Three Not So Frozen Conflicts

Barricade line separating interior troops and protesters seen as the conflict develops. Clashes in Kyiv, Ukraine. Events of February 18, 2014.

If anything is going to take your mind off Dominic Cummings and a global pandemic, a reminder that humanity can still annihilate itself the old fashioned way should do it.


Following its annexation of Crimea in 2014, Russia has been engaged in a multi-faceted campaign of undermining and delegitimising Kiev’s authority in the Russian speaking areas of Ukraine. Although attention has focused on the Donbass region, Russia has created dozens of separatist groups and militias and helped coordinate their attacks on Ukrainian state forces.

More than 13,000 have died since April 2014. A framework ceasefire deal was agreed in Minsk in February of 2015, but fighting has continued at varying intensities since. The leader of the self-proclaimed Luhansk People’s Republic, Leonid Pasechnik, claims Ukrainian troops continue to infiltrate the rebel territory. Ukraine and the West cite the rebels strangely easy access to Russian heavy weaponry and the use of Russian regular army personnel bolstering rebel ranks.

With Russia’s economy taking under the one-two punch of an oil price war with Saudi Arabia and the pandemic, Putin may be tempted to distract Russians with another bout of territorial aggrandisement.


When Western bombing helped to topple the regime of Colonel Gaddafi in 2011. the world lost an eccentric dictator and gained an oil-rich but institution-poor headache.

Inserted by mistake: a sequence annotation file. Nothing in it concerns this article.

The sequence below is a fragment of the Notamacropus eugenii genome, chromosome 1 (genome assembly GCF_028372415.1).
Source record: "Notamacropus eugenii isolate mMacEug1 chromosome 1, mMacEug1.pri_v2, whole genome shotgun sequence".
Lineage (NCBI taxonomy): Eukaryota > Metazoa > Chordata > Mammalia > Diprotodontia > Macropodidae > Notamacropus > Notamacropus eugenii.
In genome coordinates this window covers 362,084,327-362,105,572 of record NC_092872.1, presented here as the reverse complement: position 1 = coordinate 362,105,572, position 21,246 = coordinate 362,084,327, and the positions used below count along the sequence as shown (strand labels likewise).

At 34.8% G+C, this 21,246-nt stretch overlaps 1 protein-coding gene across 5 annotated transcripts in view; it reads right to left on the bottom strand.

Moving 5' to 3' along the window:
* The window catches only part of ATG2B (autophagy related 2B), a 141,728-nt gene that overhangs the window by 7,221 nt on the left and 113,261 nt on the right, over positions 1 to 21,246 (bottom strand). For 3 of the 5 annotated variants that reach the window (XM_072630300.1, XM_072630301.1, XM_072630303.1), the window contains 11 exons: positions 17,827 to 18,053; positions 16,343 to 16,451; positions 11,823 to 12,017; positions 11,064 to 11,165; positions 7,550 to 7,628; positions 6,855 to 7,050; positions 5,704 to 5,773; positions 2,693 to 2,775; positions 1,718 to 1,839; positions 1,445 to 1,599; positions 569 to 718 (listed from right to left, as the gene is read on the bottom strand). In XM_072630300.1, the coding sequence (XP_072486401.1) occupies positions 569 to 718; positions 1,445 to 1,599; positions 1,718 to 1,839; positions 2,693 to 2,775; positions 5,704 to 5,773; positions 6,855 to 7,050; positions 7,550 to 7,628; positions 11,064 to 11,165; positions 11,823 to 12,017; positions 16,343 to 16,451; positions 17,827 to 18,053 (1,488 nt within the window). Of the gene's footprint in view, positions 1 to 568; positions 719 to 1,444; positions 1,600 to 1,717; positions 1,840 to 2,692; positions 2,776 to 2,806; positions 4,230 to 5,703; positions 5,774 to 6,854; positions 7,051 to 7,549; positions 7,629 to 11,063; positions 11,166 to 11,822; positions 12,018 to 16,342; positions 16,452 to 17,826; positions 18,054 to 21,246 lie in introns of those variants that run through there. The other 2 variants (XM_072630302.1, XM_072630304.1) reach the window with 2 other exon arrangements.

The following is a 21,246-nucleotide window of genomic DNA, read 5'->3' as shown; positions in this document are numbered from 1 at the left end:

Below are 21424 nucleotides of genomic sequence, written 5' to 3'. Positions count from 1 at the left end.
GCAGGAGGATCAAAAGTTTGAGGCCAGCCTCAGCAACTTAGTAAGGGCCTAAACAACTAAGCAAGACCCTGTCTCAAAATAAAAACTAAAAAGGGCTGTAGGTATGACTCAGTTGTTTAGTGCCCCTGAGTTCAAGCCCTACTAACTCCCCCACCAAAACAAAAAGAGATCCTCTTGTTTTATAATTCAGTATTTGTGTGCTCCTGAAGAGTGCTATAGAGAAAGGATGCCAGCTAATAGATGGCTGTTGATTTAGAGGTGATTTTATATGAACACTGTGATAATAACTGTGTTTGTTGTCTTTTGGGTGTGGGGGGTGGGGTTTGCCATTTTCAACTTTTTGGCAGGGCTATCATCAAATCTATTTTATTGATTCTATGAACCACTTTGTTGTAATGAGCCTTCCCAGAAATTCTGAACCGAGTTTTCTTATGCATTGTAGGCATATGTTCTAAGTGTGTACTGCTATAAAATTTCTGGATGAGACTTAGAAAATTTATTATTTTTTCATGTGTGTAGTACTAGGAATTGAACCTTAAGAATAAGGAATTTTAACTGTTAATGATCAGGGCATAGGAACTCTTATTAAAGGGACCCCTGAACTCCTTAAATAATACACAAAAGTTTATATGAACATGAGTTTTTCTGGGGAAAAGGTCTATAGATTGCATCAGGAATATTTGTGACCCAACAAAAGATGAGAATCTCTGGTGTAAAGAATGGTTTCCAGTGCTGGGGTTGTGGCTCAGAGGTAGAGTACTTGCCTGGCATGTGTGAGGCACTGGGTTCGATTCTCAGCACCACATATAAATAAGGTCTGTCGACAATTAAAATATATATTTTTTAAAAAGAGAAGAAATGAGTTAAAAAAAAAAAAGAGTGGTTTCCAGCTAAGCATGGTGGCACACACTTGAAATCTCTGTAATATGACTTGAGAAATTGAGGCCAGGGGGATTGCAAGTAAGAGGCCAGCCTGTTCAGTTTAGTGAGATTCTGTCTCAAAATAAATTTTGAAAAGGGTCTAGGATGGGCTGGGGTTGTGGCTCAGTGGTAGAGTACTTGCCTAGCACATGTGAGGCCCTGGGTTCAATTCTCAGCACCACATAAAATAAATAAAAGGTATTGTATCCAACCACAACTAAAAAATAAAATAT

The Government of National Accord (GNA), led by Sarri, is officially recognised by the UN but holds little authority outside of Tripoli. Its Islamist leanings have made Western governments wary of overt support.  In Torbruk the Libyan National Army LNA of Field Marshall Haftar, playing on such Western fears, claims to be a bulwark against a new Islamist state on the Mediterranean, but his opponents accuse Haftar of being little more than a military dictator no better than Gaddafi.

Linking sub-Saharan Africa, the Arab world, and the southern entries to Europe, Libya has an outsized importance to any global or regional power. The GNA is backed by Qatar, Italy and most importantly Turkey which recently deployed a military presence in Tripoli. The LNA is supported by Russia, Egypt, the UAE, France, Joran and Saudi Arabia. The lawless situation in the south has proved a boon for countless people smugglers, gun runners, bandits and terror groups.

A sudden push, a lucky break, a palace coup or a virus induced civil disturbance could tip the balance and end the stalemate. But with neither side strong enough to control all of Libya, any sudden change could shatter what remains of the world’s largest failed state.

Indo-Chinese Border

You’ll be forgiven for never having heard of the Line of Actual Control, the demarcation line that separates Indian controlled territory from Chinese controlled territory in the former princely state of Jammu and Kashmir.

On 10th May India reported scuffles between Indian and Chinese soldiers on the north bank of Pangong Tso, and later at Naku La in northern Sikkim. Since then there have reports of further face-offs at the Galwan Riber, Chanh Chenmo River valley, and at Demchok. Both sides have conducted mirror deployments, reluctant to allow the other from gaining any real or perceived local advantage. Official Chinese spokespersons have accused India of trespassing and blocking PLA patrols.

Last week Defence Minister Rajnath Singh was briefed by Army chief General Manoj Naravane on four incursions of Chinese troops vehicles, none of which have withdrawn.

As with all border standoffs, a misinterpretation or miscommunication can cause events on the ground to spiral hours before either government has time to respond. And, like Russia, if either government sense popular unrest brewing, military posturing is a quick unifying tool.


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